Amores Perros

I have been enamored with the idea of love since I was a little girl. But, what if love isn’t the way I feel after I listen to the live version of “Crazy Beautiful” that Andy Grammer played in Boston or the way my eyes light up when I think of the person or object of my love?

What if love is hard?

What if love isn’t a romanticized feeling that Hollywood often depicts?  What if love-is in fact- hard, messy and complex?

What if truly loving something means letting it go, or in “El Chivo” from the Spanish film Amores Perros (Love is a Bitch) case it means seeing your daughter grow up from a distance?

The film depicts the complexities of love.  It depicts “El Chivo” as a man who went to prison when his daughter was 2-years-old.  In an attempt to save his daughter from the shame of having a father in prison, he let her believe he was dead.  When he is released from prison he tracks down his daughter and saves any money he earns to give to her.  A hired hit-man, El Chivo breaks down when he confesses to his daughter,

“Not one day has passed that I have not thought of you.”

El Chivo’s reaction to his daughter explores a human element to all of us.  It shows that even a hired hit man and violent offender understands in his or her own way the complexities of love.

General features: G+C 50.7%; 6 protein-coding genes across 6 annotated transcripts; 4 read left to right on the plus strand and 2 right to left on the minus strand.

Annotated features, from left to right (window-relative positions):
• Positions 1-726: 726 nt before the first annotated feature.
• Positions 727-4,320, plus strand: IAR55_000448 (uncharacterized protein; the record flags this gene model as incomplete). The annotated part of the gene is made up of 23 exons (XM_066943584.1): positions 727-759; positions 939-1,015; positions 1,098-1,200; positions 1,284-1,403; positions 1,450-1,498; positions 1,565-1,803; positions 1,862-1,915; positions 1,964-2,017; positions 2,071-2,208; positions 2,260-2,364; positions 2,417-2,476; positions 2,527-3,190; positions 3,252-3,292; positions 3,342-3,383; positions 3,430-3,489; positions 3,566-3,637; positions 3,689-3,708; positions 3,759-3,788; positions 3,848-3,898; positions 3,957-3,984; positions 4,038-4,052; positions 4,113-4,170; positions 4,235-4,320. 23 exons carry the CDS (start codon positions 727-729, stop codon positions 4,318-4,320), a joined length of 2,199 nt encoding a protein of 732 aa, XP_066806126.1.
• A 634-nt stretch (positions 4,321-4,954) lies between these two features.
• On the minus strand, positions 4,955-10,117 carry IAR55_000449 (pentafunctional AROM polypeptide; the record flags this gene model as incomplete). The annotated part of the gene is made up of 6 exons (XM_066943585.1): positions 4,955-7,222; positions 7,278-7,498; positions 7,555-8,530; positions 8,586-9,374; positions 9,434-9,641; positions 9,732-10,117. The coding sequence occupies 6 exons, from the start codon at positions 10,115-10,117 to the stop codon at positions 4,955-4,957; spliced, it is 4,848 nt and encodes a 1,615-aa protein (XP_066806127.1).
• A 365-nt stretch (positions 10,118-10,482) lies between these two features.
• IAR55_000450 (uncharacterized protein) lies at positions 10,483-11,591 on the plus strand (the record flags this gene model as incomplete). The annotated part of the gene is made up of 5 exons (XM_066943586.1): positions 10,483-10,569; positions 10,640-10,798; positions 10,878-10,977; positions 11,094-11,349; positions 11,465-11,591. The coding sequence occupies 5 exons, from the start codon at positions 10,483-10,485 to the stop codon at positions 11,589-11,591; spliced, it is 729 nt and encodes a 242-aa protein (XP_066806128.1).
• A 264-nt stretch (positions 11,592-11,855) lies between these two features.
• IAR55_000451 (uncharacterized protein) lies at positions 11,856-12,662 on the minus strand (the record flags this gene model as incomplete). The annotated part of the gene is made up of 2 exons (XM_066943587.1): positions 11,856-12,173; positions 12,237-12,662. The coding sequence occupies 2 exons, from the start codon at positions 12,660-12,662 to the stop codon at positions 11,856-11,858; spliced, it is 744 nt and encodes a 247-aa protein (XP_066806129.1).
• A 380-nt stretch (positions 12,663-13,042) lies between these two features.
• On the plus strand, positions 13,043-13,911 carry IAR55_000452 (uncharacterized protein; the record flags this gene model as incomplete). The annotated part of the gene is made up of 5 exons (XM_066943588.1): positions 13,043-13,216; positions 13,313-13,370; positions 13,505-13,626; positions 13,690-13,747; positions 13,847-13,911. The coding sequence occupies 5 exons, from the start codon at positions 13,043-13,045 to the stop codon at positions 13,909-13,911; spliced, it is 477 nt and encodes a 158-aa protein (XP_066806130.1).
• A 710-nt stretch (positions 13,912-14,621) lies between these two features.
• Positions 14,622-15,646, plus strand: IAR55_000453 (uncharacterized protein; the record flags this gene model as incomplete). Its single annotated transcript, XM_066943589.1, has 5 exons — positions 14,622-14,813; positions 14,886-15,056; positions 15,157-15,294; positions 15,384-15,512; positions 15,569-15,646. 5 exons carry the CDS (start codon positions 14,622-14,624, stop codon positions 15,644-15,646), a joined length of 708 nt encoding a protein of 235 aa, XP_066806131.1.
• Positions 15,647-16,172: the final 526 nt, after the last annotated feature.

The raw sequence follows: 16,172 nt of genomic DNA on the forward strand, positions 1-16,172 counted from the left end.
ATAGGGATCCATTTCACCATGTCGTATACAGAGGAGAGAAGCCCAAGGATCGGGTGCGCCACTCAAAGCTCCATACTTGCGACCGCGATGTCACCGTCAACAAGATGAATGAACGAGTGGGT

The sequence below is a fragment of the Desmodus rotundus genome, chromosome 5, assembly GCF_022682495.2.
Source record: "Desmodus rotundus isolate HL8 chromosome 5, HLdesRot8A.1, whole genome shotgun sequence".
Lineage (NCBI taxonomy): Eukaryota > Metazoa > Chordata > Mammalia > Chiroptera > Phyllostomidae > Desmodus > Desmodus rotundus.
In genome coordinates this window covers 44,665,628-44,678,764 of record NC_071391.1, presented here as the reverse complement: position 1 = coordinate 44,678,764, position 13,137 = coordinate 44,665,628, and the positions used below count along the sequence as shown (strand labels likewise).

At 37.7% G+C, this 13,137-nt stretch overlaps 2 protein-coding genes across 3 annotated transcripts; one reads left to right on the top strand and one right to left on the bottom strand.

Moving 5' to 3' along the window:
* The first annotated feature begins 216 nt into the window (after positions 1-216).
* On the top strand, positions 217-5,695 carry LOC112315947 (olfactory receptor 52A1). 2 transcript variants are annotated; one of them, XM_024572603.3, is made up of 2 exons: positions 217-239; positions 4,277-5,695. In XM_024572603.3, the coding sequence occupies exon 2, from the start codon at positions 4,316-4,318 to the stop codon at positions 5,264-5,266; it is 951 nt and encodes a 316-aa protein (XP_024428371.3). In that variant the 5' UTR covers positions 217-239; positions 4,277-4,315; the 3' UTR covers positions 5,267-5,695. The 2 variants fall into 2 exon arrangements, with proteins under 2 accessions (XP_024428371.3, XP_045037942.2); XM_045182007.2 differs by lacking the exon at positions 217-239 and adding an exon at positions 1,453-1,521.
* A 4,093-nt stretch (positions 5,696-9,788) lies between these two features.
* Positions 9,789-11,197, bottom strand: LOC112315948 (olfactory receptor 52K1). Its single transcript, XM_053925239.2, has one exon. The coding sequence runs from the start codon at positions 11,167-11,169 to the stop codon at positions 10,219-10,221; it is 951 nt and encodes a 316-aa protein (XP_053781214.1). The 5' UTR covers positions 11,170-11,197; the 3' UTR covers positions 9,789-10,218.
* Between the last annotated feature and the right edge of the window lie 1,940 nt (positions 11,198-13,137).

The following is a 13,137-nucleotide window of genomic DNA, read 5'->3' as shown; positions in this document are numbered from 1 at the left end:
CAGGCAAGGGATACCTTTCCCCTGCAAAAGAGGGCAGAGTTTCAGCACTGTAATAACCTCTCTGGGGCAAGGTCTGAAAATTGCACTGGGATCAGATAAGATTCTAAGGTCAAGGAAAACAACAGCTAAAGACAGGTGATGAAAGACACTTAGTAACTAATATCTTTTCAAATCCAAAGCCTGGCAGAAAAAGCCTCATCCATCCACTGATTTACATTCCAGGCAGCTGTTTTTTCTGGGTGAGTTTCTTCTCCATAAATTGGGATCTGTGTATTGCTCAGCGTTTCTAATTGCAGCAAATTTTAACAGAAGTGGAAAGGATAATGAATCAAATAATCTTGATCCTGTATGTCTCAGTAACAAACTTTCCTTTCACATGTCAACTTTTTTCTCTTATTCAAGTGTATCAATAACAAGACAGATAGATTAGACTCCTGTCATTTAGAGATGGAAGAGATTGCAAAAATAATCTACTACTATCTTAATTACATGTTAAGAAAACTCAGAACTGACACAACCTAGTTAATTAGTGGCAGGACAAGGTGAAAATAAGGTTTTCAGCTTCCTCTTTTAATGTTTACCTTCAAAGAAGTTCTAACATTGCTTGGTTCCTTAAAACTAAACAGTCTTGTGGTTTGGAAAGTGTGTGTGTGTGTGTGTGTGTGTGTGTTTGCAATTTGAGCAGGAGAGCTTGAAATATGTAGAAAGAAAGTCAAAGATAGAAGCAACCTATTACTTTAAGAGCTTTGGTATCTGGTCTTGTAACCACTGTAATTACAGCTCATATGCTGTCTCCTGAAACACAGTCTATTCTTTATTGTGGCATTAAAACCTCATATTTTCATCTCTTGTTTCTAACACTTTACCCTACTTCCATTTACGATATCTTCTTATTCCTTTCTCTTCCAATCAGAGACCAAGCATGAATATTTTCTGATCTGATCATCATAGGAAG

Amores Perros explores seemingly taboo topics on love: an interrelated love triangle, dysfunctional sibling relationships, the vain foundation of some relationships and how, in this film at least, all of these stories intertwine with one another.

The love triangle between the two brothers, Ramiro and Octavio, and Ramiro’s wife, Susana begins when Octavio becomes frustrated with the way his brother treats Susana.  Ramiro verbally and physically abuses his wife while Octavio steps in to defend, protect and provide for her.  Susana initially dismisses Octavio’s advances, but eventually succumbs to having an affair and planning to runaway with Octavio.

Then, there is the story of Daniel and Valeria.  Daniel leaves his wife and two daughters for his super-model lover, Valeria.  Everything seems to be going well for the couple until Valeria is injured in car accident that initially leaves her wheel-chair bound.  The couple work through her injuries, but as Valeria loses a major modeling contract and slips into a depression, Daniel starts backing away.  Eventually, Valeria’s leg has to be amputated.  Daniel is shown calling his ex-wife and the love he once swore to Valeria seems to be nothing more than a mere bane desire.

What if love isn’t the superficial notions we once grew up believing?

What if it isn’t simply “the spark” we claim to feel when we’re with the one we love, but, rather the willingness to struggle alongside that person?


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